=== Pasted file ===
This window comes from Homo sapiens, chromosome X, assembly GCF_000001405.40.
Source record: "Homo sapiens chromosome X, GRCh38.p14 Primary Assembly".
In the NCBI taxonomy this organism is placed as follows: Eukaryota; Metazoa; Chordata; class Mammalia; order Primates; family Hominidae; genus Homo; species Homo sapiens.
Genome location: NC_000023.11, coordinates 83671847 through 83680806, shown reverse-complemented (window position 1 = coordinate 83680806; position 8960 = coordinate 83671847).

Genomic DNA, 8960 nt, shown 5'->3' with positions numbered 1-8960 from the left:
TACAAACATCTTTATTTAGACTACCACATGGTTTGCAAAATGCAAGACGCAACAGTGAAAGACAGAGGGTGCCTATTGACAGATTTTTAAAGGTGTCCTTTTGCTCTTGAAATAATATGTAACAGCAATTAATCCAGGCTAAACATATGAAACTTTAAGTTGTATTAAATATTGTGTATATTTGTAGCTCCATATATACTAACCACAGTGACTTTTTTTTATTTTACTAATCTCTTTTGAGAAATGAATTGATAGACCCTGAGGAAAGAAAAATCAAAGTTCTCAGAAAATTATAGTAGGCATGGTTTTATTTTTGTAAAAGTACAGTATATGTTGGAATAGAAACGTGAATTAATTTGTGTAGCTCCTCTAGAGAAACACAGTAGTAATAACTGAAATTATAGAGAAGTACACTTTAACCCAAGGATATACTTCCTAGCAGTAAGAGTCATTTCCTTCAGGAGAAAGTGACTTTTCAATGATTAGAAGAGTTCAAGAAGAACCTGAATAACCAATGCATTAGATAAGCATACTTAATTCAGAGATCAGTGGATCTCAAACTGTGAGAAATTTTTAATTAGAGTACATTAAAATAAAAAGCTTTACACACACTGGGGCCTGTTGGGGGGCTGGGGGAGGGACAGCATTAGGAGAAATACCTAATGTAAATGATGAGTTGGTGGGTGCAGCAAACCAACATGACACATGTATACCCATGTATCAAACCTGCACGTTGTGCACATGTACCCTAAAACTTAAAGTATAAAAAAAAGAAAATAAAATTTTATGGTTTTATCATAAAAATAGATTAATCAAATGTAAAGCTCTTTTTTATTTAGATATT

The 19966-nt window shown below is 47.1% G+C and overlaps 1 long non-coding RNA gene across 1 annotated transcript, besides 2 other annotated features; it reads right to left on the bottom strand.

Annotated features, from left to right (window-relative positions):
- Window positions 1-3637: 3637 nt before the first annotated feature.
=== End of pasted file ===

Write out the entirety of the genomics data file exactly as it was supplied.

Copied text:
This window comes from Homo sapiens, chromosome X, assembly GCF_000001405.40.
Source record: "Homo sapiens chromosome X, GRCh38.p14 Primary Assembly".
In the NCBI taxonomy this organism is placed as follows: Eukaryota; Metazoa; Chordata; class Mammalia; order Primates; family Hominidae; genus Homo; species Homo sapiens.
Genome location: NC_000023.11, coordinates 83671847 through 83680806, shown reverse-complemented (window position 1 = coordinate 83680806; position 8960 = coordinate 83671847).

Genomic DNA, 8960 nt, shown 5'->3' with positions numbered 1-8960 from the left:
TACAAACATCTTTATTTAGACTACCACATGGTTTGCAAAATGCAAGACGCAACAGTGAAAGACAGAGGGTGCCTATTGACAGATTTTTAAAGGTGTCCTTTTGCTCTTGAAATAATATGTAACAGCAATTAATCCAGGCTAAACATATGAAACTTTAAGTTGTATTAAATATTGTGTATATTTGTAGCTCCATATATACTAACCACAGTGACTTTTTTTTATTTTACTAATCTCTTTTGAGAAATGAATTGATAGACCCTGAGGAAAGAAAAATCAAAGTTCTCAGAAAATTATAGTAGGCATGGTTTTATTTTTGTAAAAGTACAGTATATGTTGGAATAGAAACGTGAATTAATTTGTGTAGCTCCTCTAGAGAAACACAGTAGTAATAACTGAAATTATAGAGAAGTACACTTTAACCCAAGGATATACTTCCTAGCAGTAAGAGTCATTTCCTTCAGGAGAAAGTGACTTTTCAATGATTAGAAGAGTTCAAGAAGAACCTGAATAACCAATGCATTAGATAAGCATACTTAATTCAGAGATCAGTGGATCTCAAACTGTGAGAAATTTTTAATTAGAGTACATTAAAATAAAAAGCTTTACACACACTGGGGCCTGTTGGGGGGCTGGGGGAGGGACAGCATTAGGAGAAATACCTAATGTAAATGATGAGTTGGTGGGTGCAGCAAACCAACATGACACATGTATACCCATGTATCAAACCTGCACGTTGTGCACATGTACCCTAAAACTTAAAGTATAAAAAAAAGAAAATAAAATTTTATGGTTTTATCATAAAAATAGATTAATCAAATGTAAAGCTCTTTTTTATTTAGATATT

The 19966-nt window shown below is 47.1% G+C and overlaps 1 long non-coding RNA gene across 1 annotated transcript, besides 2 other annotated features; it reads right to left on the bottom strand.

Annotated features, from left to right (window-relative positions):
- Window positions 1-3637: 3637 nt before the first annotated feature.